PORT OF SPAIN – An incident at a secondary school in central Trinidad where two students passed out after getting high on over the counter medicine has raised concern about a new trend in drug addictions taking root in the country.
Reports are that the two Form Four students took high doses of an easily available antihistamine, used for temporary relief of allergy symptoms, motion sickness and in the treatment of Parkinson’s Disease, to get high.
An eyewitness said: “The girl began sweating and crying. She was unable to keep her eyes open and complained of belly pains. The boy fell asleep on his desk and his classmates could not wake him. When they were able to wake him, he kept knocking out.”
The female student was treated at the school while the male student was taken to a nearby health facility for emergency treatment. Both have fully recovered.
High doses of the medicine used by the students, which contains the active ingredient diphenhydramine, can affect the central nervous system. It is used medically as a sleep aid and a cough suppressant. However, nonmedically, people may abuse the medicine for its significant sedative and euphoric effect.
“There are dealers who buy the medicine and bring it into the school and sell it and these students are putting their lives in danger for a chance to get high. I don’t know if they are aware of the dangers they are exposing themselves to and most of them that are using do it very quietly, so their parents are clueless,” a source told the T&T Guardian.
Minister in the ministry of education Dr Lovell Francis, although he was not aware of the specific incident, said there is concern about opiate use in schools.
“The ministry is aware that we have students who are involved in using drugs, prescription drugs and illegal drugs. We are aware about specific cases in schools although I haven’t heard about the incident at that school but I will talk to the chief education officer and investigate,” he said.
“We are very concerned about it. We will be investigating any reports of students taking drugs. We don’t want the idea out there that this is a safe practice and that is somehow better than taking illegal drugs. It is the same problem and it eventually escalates to them using illegal drugs. We want to deal with it on both fronts, which is to deal with students on a discipline issue but also to deal with the students in getting them the kind of support they need.”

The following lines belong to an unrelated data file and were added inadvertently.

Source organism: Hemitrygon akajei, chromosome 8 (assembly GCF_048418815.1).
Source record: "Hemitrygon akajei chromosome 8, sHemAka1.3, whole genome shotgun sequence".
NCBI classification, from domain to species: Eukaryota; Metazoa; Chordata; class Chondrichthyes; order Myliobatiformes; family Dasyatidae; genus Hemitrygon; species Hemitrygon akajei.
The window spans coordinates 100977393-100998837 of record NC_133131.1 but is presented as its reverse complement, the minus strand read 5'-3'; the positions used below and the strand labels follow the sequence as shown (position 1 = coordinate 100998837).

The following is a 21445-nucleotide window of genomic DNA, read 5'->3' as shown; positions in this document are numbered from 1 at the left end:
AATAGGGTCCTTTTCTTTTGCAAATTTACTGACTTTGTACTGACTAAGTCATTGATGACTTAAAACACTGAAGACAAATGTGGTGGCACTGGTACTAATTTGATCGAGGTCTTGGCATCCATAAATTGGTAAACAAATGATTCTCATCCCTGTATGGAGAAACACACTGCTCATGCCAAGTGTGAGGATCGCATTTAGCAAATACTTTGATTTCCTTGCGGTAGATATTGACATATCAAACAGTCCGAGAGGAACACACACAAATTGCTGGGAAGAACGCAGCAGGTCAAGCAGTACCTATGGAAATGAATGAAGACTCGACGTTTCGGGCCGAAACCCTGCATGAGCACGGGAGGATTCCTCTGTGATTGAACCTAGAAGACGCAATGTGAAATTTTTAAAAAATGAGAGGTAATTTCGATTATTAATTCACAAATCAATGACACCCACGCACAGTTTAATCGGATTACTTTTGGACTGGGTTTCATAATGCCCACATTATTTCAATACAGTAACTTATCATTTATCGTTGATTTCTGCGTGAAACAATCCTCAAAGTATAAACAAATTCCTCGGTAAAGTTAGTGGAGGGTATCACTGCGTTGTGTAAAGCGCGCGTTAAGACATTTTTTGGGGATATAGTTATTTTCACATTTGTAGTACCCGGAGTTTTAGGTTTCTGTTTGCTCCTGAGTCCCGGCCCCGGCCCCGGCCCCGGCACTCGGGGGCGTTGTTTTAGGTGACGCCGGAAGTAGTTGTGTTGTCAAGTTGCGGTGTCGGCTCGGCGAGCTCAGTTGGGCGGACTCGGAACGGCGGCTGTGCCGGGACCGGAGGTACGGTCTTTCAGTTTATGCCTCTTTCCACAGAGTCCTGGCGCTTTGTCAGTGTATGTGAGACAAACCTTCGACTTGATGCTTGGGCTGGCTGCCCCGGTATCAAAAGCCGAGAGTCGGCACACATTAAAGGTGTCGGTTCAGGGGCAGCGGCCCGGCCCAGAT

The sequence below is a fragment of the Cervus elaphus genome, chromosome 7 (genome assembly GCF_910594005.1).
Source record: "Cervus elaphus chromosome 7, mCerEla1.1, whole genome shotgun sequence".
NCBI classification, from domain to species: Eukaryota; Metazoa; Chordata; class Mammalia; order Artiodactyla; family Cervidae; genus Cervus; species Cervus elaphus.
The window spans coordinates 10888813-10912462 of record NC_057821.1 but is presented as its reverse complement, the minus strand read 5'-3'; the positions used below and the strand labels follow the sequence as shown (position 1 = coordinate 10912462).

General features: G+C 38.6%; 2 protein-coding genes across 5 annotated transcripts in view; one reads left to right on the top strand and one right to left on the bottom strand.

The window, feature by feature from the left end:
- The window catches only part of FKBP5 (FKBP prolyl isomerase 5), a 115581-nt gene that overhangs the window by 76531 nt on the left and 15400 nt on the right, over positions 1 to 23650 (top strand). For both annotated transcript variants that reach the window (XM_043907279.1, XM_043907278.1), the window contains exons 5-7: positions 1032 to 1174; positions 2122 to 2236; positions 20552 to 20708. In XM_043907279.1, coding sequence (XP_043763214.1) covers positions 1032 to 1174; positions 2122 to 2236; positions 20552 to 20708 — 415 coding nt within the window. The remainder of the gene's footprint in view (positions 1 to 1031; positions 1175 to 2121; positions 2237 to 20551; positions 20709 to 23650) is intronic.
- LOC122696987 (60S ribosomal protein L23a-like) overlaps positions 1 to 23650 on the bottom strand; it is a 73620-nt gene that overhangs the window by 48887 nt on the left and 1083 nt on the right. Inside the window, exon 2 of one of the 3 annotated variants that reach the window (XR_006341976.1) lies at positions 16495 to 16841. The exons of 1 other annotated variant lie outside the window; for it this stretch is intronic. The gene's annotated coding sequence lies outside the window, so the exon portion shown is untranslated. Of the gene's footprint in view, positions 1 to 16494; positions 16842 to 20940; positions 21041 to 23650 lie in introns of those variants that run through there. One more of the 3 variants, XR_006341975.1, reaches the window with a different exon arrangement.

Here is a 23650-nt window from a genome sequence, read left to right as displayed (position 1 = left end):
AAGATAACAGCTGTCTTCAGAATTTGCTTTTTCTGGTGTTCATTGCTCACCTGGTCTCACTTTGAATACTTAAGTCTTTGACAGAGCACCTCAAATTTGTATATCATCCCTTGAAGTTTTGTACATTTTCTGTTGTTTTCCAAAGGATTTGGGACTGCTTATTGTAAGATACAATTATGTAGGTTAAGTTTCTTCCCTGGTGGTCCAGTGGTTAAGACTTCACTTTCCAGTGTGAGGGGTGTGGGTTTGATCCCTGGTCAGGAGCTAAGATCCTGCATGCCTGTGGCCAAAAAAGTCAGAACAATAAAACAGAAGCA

“I am not one of those who just believes in penalising drug use. We need to get children help. If we get them help and we get them out of the situation, that is superior to them ending up in the legal system, so we want to deal with it on both fronts.
“We are aware it is existing and we will make an intervention in terms of dealing with it, its about getting them healthy,” he said.
Francis said the education ministry may to turn to the health ministry for assistance with the problem.
Psychologist Dr Merisha Seepersad said although she is aware of improper use of over the counter drugs by teens, she has not treated students who have abused them. However, several of her clients are teenagers who have overdosed on alcohol while at school.
She said peer pressure and low self esteem may be responsible for teens choosing to abuse drugs or alcohol.
“Most of them don’t know how to deal with the stresses of life and when they talk to loved ones, they say the loved ones don’t understand exactly what they are experiencing. So they get high, they sleep it off and get up the next day and then move on until that feeling comes around again.
“It is similar to alcohol addiction. You get this high, you take a drink to forget about your problems but when you wake up the next day, you have a headache and the problem is still there,” Seepersad said.
She said in the absence of strong family support, teens may form bonds with peers and identify with lifestyles they see on various types of media, putting them at risk.
“Parents need to be parents and accept the responsibility that comes with being a parent, especially in 2018. It is different to when I was growing up. Children are aware of things now because of technology. Everything is at their fingertips now. Children are now one step ahead, so parents need to make sure they regain a step ahead and be a listening ear for their children.” (T&T Guardian)